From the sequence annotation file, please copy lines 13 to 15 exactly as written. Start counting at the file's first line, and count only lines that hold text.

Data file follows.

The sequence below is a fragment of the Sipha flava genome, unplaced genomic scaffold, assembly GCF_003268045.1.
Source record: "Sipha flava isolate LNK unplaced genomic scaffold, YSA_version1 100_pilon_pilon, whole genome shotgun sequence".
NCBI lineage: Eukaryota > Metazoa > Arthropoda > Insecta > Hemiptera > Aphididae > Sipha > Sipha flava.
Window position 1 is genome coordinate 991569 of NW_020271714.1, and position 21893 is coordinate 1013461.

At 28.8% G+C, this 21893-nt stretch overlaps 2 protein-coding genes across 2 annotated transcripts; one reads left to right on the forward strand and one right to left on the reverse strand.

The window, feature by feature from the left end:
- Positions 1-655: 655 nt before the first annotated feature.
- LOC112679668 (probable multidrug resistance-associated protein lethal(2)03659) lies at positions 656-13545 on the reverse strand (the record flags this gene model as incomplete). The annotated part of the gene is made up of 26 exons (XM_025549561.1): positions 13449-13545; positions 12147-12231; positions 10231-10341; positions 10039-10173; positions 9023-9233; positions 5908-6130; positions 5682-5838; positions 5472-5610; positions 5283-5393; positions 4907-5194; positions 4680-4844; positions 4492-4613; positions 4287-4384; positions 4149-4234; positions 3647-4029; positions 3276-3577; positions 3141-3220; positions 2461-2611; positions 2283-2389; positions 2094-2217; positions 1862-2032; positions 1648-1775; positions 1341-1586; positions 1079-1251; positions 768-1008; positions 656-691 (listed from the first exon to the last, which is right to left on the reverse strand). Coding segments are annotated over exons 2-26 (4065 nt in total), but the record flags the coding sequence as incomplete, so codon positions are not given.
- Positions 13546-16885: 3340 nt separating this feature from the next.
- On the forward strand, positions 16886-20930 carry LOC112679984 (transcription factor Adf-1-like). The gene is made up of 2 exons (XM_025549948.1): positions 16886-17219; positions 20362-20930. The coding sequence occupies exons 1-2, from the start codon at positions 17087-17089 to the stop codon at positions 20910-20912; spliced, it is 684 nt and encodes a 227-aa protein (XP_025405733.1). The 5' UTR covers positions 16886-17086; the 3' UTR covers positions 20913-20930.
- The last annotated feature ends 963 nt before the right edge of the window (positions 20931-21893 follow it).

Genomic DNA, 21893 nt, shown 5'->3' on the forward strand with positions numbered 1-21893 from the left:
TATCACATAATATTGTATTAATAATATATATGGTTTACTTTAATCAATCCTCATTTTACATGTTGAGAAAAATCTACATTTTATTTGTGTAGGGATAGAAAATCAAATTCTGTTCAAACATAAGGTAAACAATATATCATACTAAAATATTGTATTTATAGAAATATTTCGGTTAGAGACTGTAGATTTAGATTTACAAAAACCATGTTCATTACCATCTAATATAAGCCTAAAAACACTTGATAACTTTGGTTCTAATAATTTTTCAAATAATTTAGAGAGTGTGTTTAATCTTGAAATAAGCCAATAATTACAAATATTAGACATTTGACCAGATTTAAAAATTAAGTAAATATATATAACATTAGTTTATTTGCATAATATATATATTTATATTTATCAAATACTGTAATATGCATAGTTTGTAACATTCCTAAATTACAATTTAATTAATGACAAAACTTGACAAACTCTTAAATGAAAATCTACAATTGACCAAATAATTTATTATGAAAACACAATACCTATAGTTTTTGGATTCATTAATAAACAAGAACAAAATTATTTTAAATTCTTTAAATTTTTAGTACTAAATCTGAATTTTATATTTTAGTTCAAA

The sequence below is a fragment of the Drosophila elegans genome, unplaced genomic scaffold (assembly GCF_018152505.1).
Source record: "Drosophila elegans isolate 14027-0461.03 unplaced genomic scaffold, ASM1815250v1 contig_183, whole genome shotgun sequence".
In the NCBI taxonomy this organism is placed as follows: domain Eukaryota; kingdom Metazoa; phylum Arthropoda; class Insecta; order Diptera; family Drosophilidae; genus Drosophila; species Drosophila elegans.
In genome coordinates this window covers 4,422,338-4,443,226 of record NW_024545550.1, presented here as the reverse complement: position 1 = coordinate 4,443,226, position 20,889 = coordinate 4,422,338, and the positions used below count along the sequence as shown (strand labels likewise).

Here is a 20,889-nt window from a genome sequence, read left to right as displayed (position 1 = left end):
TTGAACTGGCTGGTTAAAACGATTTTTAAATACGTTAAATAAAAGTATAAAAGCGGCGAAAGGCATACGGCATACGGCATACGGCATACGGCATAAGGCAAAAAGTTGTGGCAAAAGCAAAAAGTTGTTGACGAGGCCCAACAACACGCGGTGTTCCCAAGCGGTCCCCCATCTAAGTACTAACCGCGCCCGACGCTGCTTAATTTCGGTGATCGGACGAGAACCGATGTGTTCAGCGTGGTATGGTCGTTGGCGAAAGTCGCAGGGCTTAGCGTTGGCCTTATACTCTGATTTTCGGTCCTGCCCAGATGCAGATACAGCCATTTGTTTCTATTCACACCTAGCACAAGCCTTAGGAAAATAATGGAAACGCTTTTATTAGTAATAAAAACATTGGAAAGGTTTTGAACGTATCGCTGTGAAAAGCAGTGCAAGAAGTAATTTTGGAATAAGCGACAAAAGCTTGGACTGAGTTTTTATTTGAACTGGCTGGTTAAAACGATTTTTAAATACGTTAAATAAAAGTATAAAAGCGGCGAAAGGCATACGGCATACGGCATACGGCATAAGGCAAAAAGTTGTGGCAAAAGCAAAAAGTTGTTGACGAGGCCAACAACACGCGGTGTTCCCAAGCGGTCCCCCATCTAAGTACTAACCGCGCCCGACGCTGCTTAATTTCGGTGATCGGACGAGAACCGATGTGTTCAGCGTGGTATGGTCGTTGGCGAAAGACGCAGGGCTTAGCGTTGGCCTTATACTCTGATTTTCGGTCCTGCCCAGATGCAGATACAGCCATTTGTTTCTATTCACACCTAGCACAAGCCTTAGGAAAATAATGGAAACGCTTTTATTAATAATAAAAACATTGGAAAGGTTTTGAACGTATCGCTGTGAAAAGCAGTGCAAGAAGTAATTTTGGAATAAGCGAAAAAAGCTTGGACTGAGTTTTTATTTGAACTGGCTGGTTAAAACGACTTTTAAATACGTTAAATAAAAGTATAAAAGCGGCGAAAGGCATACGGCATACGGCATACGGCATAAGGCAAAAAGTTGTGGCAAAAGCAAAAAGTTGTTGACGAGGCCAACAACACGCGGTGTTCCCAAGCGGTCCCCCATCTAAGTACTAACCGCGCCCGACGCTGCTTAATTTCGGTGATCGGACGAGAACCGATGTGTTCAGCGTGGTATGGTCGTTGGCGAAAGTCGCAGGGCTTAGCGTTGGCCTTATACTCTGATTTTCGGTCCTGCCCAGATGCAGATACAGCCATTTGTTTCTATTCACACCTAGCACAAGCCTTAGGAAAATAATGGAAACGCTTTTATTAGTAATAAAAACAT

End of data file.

TATCACATAATATTGTATTAATAATATATATGGTTTACTTTAATCAATCCTCATTTTACATGTTGAGAAAAATCTACATTTTATTTGTGTAGGGATAGAAAATCAAATTCTGTTCAAACATAAGGTAAACAATATATCATACTAAAATATTGTATTTATAGAAATATTTCGGTTAGAGACTGTAGATTTAGATTTACAAAAACCATGTTCATTACCATCTAATATAAGCCTAAAAACACTTGATAACTTTGGTTCTAATAATTTTTCAAATAATTTAGAGAGTGTGTTTAATCTTGAAATAAGCCAATAATTACAAATATTAGACATTTGACCAGATTTAAAAATTAAGTAAATATATATAACATTAGTTTATTTGCATAATATATATATTTATATTTATCAAATACTGTAATATGCATAGTTTGTAACATTCCTAAATTACAATTTAATTAATGACAAAACTTGACAAACTCTTAAATGAAAATCTACAATTGACCAAATAATTTATTATGAAAACACAATACCTATAGTTTTTGGATTCATTAATAAACAAGAACAAAATTATTTTAAATTCTTTAAATTTTTAGTACTAAATCTGAATTTTATATTTTAGTTCAAA

The sequence below is a fragment of the Drosophila elegans genome, unplaced genomic scaffold (assembly GCF_018152505.1).
Source record: "Drosophila elegans isolate 14027-0461.03 unplaced genomic scaffold, ASM1815250v1 contig_183, whole genome shotgun sequence".